Visions, Dreams, personal experiences, etc

Greetings, I have multiple questions that have been in my mind. I am new to this and I have many questions about God. One of them is about visions, personal experiences, dreams, and feeling a beautiful presence. I have read and heard of other religions having all these experiences with their gods that they believe in. In India more people have visions of Krishna than Jesus and in the US more people have visions of Jesus than Krishna. People who follow Hinduism have multiple visions about seeing their gods. I think it happens in which religion you believe in and what you tend to think about a lot. The mind and brain is very creative, powerful, and full of imagination. This brings me uncertainty because shouldn’t it be only one God appearing if it is the true one. I hope to hear what you all think (-:


Could be religious mania. Search it up i cant explain it fully here.Lest see what the others have to say

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There is only one God but each culture has their own way of trying to visualize and understand God. Thus the Hindus are going to have visions of Krishna while Christians have visions of Jesus.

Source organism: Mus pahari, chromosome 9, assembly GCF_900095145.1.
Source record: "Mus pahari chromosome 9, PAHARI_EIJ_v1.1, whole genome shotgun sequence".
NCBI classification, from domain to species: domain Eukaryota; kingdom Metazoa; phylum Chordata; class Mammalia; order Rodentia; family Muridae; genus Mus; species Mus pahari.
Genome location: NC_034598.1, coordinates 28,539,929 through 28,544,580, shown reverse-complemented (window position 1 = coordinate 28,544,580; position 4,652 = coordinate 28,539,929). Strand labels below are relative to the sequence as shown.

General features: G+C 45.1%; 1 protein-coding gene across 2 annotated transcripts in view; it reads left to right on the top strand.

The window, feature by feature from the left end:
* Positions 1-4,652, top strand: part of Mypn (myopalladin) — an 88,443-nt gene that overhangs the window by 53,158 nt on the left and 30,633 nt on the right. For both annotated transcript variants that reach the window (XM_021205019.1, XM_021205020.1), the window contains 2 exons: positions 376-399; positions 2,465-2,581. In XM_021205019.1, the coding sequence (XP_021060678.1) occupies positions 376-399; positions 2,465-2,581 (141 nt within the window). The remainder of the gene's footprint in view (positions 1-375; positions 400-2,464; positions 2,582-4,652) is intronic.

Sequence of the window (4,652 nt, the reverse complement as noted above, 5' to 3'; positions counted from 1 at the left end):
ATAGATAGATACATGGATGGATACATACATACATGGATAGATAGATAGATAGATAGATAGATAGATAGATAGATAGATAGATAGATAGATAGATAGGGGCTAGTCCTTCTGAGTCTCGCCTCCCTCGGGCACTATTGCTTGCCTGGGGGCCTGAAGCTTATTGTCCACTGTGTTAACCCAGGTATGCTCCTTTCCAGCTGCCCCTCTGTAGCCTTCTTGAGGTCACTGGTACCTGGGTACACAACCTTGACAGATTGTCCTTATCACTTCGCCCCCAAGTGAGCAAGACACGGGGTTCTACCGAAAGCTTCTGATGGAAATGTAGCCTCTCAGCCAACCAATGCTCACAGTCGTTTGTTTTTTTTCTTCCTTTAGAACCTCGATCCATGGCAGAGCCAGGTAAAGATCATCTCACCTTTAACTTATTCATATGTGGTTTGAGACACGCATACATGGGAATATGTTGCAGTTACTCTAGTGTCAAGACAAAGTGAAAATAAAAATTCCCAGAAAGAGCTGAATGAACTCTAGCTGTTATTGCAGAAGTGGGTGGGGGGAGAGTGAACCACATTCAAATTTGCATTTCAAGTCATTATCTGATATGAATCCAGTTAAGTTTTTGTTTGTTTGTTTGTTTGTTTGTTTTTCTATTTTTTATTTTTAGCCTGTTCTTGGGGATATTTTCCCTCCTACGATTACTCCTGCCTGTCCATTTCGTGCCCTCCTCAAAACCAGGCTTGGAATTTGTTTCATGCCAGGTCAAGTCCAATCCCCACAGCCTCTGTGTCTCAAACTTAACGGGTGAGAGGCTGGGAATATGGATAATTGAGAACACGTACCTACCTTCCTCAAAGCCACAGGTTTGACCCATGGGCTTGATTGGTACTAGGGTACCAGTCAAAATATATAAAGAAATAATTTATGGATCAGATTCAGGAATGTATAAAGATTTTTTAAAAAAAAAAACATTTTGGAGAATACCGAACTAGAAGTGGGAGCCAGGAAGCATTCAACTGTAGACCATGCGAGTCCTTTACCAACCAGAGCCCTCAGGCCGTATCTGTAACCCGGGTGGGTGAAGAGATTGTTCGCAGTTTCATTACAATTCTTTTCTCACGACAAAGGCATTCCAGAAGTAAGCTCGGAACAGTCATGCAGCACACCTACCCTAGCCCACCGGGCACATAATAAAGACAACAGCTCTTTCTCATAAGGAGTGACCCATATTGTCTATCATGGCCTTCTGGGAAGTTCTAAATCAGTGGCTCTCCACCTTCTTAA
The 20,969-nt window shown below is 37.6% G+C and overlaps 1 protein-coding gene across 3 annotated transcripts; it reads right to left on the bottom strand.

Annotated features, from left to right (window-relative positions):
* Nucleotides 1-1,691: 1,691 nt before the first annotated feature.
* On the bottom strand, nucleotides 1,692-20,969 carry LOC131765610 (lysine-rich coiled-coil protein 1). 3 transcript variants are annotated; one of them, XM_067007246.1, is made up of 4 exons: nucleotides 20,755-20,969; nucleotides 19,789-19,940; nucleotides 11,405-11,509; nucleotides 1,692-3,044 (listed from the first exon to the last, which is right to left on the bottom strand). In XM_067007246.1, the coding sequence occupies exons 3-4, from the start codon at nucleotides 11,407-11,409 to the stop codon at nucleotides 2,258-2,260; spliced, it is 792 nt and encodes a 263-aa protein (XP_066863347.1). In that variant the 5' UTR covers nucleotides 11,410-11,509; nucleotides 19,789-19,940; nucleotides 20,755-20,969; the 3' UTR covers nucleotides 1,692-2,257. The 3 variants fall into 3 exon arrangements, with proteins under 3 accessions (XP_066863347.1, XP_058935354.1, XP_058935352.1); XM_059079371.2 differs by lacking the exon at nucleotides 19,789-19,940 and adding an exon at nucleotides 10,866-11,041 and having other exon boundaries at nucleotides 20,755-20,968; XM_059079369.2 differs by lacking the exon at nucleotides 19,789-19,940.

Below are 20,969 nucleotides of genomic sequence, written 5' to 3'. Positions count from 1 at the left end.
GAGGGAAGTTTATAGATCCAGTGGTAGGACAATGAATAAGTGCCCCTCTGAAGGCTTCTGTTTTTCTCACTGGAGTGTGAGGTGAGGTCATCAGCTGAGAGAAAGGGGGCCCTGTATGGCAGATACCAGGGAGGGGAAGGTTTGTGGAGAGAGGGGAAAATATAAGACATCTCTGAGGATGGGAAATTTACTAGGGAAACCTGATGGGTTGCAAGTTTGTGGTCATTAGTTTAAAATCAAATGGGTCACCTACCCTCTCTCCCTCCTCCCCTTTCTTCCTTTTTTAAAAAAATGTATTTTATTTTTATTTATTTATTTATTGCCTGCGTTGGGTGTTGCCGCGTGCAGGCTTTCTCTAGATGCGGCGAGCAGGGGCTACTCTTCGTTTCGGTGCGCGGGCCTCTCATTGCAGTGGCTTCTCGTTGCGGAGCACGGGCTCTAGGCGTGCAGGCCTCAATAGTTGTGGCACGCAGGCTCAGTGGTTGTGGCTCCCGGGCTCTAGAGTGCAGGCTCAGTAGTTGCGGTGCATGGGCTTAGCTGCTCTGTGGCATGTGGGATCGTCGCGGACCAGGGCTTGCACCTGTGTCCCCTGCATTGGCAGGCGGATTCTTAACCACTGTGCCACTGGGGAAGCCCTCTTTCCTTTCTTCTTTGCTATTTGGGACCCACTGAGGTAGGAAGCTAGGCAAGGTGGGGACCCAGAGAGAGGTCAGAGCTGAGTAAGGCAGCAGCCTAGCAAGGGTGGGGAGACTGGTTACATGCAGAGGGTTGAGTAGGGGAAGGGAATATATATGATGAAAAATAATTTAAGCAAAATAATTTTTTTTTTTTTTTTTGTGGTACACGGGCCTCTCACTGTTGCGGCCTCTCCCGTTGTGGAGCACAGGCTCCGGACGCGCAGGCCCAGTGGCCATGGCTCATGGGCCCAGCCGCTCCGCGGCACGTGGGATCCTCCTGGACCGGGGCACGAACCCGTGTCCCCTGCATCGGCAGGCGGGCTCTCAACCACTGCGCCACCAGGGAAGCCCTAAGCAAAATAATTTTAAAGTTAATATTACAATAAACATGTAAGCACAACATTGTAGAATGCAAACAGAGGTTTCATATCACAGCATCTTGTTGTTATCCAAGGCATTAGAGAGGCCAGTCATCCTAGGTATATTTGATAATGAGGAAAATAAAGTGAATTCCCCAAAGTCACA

Yeah maybe but thats a wrong way to do it

Yes, I agree. Enlightenment is the only way, but that comes about by Grace. It is not a “can do”.
However people always try to visualize and understand God and they don’t realize that God is beyond understanding.

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I would say that too, but aren’t you Muslim? I though Muslims and Christians believed that God/Allah was a being apart from everything else in the cosmos capable of exercising intentionality here. Do I have that wrong?